One's colleagues can be situated in close physical proximity, yet seem quite distant. Conversely, one's colleagues can be quite far away in objective terms, yet seem quite close. In this paper, we explore this paradoxical phenomenon of feeling close to geographically distant colleagues and propose a model of perceived proximity (a dyadic and asymmetric construct which reflects one person's perception of how close or how far another person is). The model shows how communication and social identification processes, as well as certain individual and socio-organizational factors, affect feelings of proximity. The aim is to broaden organizational studies' theoretical understandings of proximity to include the subjective perception of it. By shifting the focus from objective to perceived proximity, we believe that scholars can resolve many conflicting findings regarding dispersed work. By understanding what leads to perceived proximity, we also believe that managers can achieve many of the benefits of collocation without actually having employees work in one place.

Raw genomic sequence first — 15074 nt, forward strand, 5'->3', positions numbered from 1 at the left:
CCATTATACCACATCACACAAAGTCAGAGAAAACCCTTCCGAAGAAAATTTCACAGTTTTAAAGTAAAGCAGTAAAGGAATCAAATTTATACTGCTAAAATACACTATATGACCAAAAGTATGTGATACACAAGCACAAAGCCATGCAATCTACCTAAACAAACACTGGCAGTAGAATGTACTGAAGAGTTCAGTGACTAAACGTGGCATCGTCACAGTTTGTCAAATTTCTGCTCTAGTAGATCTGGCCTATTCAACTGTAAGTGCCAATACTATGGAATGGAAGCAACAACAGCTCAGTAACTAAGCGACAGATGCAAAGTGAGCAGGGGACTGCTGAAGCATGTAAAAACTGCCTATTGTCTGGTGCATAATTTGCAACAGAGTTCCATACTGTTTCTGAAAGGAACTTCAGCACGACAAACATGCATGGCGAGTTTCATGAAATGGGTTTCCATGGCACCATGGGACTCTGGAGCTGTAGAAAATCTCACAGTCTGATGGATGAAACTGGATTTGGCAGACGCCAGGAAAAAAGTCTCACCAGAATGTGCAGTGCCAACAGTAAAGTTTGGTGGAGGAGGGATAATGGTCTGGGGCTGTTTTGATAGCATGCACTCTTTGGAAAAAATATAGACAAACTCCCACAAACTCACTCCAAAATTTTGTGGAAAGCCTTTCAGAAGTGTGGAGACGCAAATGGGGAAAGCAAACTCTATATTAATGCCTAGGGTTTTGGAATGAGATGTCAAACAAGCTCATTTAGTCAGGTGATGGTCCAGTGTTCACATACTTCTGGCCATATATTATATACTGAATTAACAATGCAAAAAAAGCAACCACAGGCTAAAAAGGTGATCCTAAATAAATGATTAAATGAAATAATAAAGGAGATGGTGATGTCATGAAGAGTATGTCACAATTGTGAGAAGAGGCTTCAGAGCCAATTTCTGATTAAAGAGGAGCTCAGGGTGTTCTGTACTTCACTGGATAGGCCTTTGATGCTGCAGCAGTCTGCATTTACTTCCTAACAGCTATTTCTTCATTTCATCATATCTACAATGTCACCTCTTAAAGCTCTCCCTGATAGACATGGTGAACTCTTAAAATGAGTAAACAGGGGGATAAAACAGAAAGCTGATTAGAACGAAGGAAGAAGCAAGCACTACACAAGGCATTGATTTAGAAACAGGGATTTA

WILSON, J.M., BOYER O'LEARY, M., METIU, A. and JETT, Q.R. (2008). Perceived Proximity in Virtual Work: Explaining the Paradox of Far-but-Close. Organization Studies, 29(7), pp. 979-1002.